Electricity price rises are hurting Hawke's Bay households, as winter chills bring painful bills.
The Ministry of Economic Development's quarterly survey of domestic energy prices shows power companies are charging Hawke's Bay households up to 19per cent more than for the same time last year.
Energy Direct's average consumers in Napier and Hastings are paying $391 more a year for their electricity than they were a year ago.
The survey, to May 15, also reveals a large price disparity in regional charges.
Contact Energy, the largest electricity retailer in Hawke's Bay, charges 28.5 cents per kilowatt hour in Dannevirke and 34.95c in Wairoa where line charges are higher for a difference of 22.6 per cent. Line company charges account for about 40 per cent of customer bills.
National grid owner and operator Transpower is upgrading the national grid, causing power prices to rise until at least 2015, when most projects will be completed.
Hawke's Bay has four line companies. Eastland in Wairoa, Unison in Napier/Hastings, Centralines in Central Hawke's Bay and Scanpower in Dannevirke. In the past five years Eastland has lifted its charges 29.5 per cent, Unison's 51.2 per cent, Centralines 60.4 per cent and Scanpower 41.5 per cent.
NZ consumers have dealt with some of the steepest power price increases in the world during the past 20 years.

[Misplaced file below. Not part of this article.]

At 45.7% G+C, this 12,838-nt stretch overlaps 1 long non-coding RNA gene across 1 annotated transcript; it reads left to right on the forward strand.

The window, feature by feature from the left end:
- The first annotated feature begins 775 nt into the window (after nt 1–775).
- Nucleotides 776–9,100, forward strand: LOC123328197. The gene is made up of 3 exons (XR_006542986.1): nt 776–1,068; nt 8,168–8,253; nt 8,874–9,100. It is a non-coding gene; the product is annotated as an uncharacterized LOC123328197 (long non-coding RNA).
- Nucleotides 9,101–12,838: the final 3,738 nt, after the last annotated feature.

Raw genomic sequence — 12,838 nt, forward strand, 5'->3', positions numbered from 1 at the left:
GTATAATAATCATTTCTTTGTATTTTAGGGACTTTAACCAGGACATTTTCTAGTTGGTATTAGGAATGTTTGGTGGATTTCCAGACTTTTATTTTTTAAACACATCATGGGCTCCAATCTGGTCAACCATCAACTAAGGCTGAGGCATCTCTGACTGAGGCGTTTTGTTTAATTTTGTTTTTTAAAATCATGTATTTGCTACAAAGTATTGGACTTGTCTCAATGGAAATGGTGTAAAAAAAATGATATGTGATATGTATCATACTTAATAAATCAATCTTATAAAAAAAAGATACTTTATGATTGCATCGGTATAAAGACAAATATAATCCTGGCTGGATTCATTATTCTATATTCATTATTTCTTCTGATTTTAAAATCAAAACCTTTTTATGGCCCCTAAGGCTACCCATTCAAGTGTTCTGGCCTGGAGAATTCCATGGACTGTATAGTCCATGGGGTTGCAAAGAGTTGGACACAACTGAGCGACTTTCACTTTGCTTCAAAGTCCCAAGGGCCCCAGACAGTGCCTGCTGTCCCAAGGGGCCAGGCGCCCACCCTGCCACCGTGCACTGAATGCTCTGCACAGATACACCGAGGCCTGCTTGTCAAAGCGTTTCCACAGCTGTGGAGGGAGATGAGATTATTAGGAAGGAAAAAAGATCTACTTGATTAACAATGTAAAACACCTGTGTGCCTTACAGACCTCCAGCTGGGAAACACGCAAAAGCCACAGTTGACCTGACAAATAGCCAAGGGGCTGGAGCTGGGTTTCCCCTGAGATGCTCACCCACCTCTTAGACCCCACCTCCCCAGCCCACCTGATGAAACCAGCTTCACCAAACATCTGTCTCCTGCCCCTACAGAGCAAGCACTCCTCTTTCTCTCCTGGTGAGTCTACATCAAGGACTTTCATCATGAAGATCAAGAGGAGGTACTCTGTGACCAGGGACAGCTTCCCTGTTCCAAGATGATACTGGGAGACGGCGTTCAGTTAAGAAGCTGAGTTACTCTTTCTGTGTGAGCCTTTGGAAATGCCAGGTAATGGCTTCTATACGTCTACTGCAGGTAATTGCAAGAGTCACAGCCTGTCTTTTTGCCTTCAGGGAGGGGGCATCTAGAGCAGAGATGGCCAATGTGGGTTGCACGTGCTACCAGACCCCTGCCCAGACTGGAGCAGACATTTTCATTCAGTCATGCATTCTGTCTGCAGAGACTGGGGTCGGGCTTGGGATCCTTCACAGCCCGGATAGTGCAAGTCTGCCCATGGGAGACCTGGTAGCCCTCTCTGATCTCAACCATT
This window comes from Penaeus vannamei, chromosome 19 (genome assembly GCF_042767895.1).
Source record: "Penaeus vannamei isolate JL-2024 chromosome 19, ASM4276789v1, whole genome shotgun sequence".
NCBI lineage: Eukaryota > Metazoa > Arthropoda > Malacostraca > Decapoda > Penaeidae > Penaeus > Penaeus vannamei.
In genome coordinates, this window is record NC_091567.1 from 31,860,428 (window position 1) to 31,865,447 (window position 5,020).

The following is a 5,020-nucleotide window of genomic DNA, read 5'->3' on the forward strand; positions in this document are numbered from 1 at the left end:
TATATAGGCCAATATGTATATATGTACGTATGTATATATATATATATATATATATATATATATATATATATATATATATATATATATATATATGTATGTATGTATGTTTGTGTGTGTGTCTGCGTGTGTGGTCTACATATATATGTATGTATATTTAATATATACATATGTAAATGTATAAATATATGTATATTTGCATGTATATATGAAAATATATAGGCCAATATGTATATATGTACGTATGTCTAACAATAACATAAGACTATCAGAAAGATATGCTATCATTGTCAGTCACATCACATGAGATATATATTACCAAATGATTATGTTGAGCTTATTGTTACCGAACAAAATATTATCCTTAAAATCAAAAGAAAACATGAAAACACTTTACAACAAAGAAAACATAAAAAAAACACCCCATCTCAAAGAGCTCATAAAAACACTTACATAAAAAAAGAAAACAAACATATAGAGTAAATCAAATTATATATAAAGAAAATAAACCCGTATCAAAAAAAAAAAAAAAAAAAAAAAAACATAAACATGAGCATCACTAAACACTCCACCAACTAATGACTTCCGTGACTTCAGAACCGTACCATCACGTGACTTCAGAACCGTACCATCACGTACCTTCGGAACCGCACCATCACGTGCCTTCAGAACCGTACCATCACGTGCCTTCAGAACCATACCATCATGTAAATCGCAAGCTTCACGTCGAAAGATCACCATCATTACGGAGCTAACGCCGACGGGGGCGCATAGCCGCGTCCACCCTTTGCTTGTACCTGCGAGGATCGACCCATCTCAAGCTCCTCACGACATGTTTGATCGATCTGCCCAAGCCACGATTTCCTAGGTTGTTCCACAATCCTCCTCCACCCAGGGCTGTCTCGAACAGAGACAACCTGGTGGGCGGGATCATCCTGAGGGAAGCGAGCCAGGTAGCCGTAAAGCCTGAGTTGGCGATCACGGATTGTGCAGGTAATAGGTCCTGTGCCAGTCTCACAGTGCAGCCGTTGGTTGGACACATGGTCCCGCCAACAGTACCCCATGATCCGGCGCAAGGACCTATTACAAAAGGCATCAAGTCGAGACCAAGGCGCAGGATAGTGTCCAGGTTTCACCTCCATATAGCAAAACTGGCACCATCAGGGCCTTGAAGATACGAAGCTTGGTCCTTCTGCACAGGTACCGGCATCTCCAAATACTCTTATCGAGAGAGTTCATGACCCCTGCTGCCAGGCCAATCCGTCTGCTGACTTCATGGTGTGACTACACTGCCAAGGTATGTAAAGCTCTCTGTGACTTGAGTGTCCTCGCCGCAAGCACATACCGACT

A report by Consumer NZ said the typical family power bill in main centres had gone up 78 per cent in the past eight years, yet from 1979 to 2009 commercial electricity prices fell in real terms by 37 per cent and industrial prices by 3 per cent.
Ministry of Economic Development figures show New Zealand's residential electricity prices are less than the OECD average.
State Owned Enterprises Minister Tony Ryall said government moves to increase competition in the sector were working.
The Electricity Authority's "What's My Number" customer switching campaign has been cited as responsible for Contact losing more than 15,000 customers since it began in June last year.
Power switching websites enable customers to see how much money they can save if they change power companies.
"New Zealanders are increasingly taking advantage of that [regulatory] change and are switching companies for a cheaper deal," Mr Ryall said. "Treasury advises that in the 12 months from May 2011 to April 2012, 422,256 customers changed electricity retailers."
Consumer NZ report last year said that since 2003, average power prices for homes had risen by almost 7 per cent a year. Between 1982 and 1992, the average increase was 0.6 per cent a year.